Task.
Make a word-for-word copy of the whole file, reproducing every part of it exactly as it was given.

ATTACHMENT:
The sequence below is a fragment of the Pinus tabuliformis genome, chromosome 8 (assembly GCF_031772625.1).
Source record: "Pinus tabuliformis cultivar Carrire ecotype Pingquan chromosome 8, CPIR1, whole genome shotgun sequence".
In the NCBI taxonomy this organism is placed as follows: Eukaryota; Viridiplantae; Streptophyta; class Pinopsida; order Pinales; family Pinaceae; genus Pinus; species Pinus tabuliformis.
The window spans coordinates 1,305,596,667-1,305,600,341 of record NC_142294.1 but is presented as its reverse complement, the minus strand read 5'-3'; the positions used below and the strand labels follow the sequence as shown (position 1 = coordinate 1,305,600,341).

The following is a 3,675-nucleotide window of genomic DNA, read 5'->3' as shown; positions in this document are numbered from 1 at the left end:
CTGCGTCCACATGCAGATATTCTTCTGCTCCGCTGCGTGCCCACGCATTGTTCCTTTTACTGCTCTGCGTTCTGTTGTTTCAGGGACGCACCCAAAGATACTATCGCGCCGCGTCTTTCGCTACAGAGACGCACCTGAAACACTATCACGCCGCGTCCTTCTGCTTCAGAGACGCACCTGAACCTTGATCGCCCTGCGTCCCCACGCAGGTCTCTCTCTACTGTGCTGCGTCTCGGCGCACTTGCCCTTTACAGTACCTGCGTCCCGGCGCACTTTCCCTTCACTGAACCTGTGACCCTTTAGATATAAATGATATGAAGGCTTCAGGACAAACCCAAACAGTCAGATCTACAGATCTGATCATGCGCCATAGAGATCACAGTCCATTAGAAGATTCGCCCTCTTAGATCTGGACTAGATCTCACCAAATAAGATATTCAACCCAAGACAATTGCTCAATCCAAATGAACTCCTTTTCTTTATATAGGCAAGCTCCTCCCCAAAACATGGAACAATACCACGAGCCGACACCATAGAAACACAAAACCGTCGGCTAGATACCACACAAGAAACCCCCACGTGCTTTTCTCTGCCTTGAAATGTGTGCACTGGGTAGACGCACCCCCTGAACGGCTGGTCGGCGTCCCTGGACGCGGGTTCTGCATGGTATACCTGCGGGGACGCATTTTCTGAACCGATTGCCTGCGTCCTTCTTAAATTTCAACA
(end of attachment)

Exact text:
The sequence below is a fragment of the Pinus tabuliformis genome, chromosome 8 (assembly GCF_031772625.1).
Source record: "Pinus tabuliformis cultivar Carrire ecotype Pingquan chromosome 8, CPIR1, whole genome shotgun sequence".
In the NCBI taxonomy this organism is placed as follows: Eukaryota; Viridiplantae; Streptophyta; class Pinopsida; order Pinales; family Pinaceae; genus Pinus; species Pinus tabuliformis.
The window spans coordinates 1,305,596,667-1,305,600,341 of record NC_142294.1 but is presented as its reverse complement, the minus strand read 5'-3'; the positions used below and the strand labels follow the sequence as shown (position 1 = coordinate 1,305,600,341).

The following is a 3,675-nucleotide window of genomic DNA, read 5'->3' as shown; positions in this document are numbered from 1 at the left end:
CTGCGTCCACATGCAGATATTCTTCTGCTCCGCTGCGTGCCCACGCATTGTTCCTTTTACTGCTCTGCGTTCTGTTGTTTCAGGGACGCACCCAAAGATACTATCGCGCCGCGTCTTTCGCTACAGAGACGCACCTGAAACACTATCACGCCGCGTCCTTCTGCTTCAGAGACGCACCTGAACCTTGATCGCCCTGCGTCCCCACGCAGGTCTCTCTCTACTGTGCTGCGTCTCGGCGCACTTGCCCTTTACAGTACCTGCGTCCCGGCGCACTTTCCCTTCACTGAACCTGTGACCCTTTAGATATAAATGATATGAAGGCTTCAGGACAAACCCAAACAGTCAGATCTACAGATCTGATCATGCGCCATAGAGATCACAGTCCATTAGAAGATTCGCCCTCTTAGATCTGGACTAGATCTCACCAAATAAGATATTCAACCCAAGACAATTGCTCAATCCAAATGAACTCCTTTTCTTTATATAGGCAAGCTCCTCCCCAAAACATGGAACAATACCACGAGCCGACACCATAGAAACACAAAACCGTCGGCTAGATACCACACAAGAAACCCCCACGTGCTTTTCTCTGCCTTGAAATGTGTGCACTGGGTAGACGCACCCCCTGAACGGCTGGTCGGCGTCCCTGGACGCGGGTTCTGCATGGTATACCTGCGGGGACGCATTTTCTGAACCGATTGCCTGCGTCCTTCTTAAATTTCAACA